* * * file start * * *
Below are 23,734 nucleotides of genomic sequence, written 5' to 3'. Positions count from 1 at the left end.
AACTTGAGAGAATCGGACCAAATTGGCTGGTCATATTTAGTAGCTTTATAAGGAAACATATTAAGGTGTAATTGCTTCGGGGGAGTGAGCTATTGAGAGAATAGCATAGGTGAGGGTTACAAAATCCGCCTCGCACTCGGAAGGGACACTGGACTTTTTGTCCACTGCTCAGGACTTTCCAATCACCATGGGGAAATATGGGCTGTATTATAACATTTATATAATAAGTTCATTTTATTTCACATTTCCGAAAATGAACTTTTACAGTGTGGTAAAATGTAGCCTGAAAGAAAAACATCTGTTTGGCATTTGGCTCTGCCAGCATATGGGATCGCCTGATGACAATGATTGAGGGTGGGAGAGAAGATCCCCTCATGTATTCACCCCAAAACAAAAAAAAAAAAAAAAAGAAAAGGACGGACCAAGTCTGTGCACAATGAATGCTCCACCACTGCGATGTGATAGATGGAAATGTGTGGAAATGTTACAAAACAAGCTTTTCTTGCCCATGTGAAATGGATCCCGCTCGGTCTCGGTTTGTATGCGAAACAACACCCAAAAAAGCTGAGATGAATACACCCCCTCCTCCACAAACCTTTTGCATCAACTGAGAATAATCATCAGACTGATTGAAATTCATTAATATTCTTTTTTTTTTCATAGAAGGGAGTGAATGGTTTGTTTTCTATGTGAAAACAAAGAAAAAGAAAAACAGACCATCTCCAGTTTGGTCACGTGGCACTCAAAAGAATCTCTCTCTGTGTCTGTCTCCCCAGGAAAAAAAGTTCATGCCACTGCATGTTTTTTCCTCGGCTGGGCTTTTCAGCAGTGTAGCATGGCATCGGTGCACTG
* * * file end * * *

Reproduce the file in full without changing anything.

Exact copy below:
Below are 23,734 nucleotides of genomic sequence, written 5' to 3'. Positions count from 1 at the left end.
AACTTGAGAGAATCGGACCAAATTGGCTGGTCATATTTAGTAGCTTTATAAGGAAACATATTAAGGTGTAATTGCTTCGGGGGAGTGAGCTATTGAGAGAATAGCATAGGTGAGGGTTACAAAATCCGCCTCGCACTCGGAAGGGACACTGGACTTTTTGTCCACTGCTCAGGACTTTCCAATCACCATGGGGAAATATGGGCTGTATTATAACATTTATATAATAAGTTCATTTTATTTCACATTTCCGAAAATGAACTTTTACAGTGTGGTAAAATGTAGCCTGAAAGAAAAACATCTGTTTGGCATTTGGCTCTGCCAGCATATGGGATCGCCTGATGACAATGATTGAGGGTGGGAGAGAAGATCCCCTCATGTATTCACCCCAAAACAAAAAAAAAAAAAAAAAGAAAAGGACGGACCAAGTCTGTGCACAATGAATGCTCCACCACTGCGATGTGATAGATGGAAATGTGTGGAAATGTTACAAAACAAGCTTTTCTTGCCCATGTGAAATGGATCCCGCTCGGTCTCGGTTTGTATGCGAAACAACACCCAAAAAAGCTGAGATGAATACACCCCCTCCTCCACAAACCTTTTGCATCAACTGAGAATAATCATCAGACTGATTGAAATTCATTAATATTCTTTTTTTTTTCATAGAAGGGAGTGAATGGTTTGTTTTCTATGTGAAAACAAAGAAAAAGAAAAACAGACCATCTCCAGTTTGGTCACGTGGCACTCAAAAGAATCTCTCTCTGTGTCTGTCTCCCCAGGAAAAAAAGTTCATGCCACTGCATGTTTTTTCCTCGGCTGGGCTTTTCAGCAGTGTAGCATGGCATCGGTGCACTG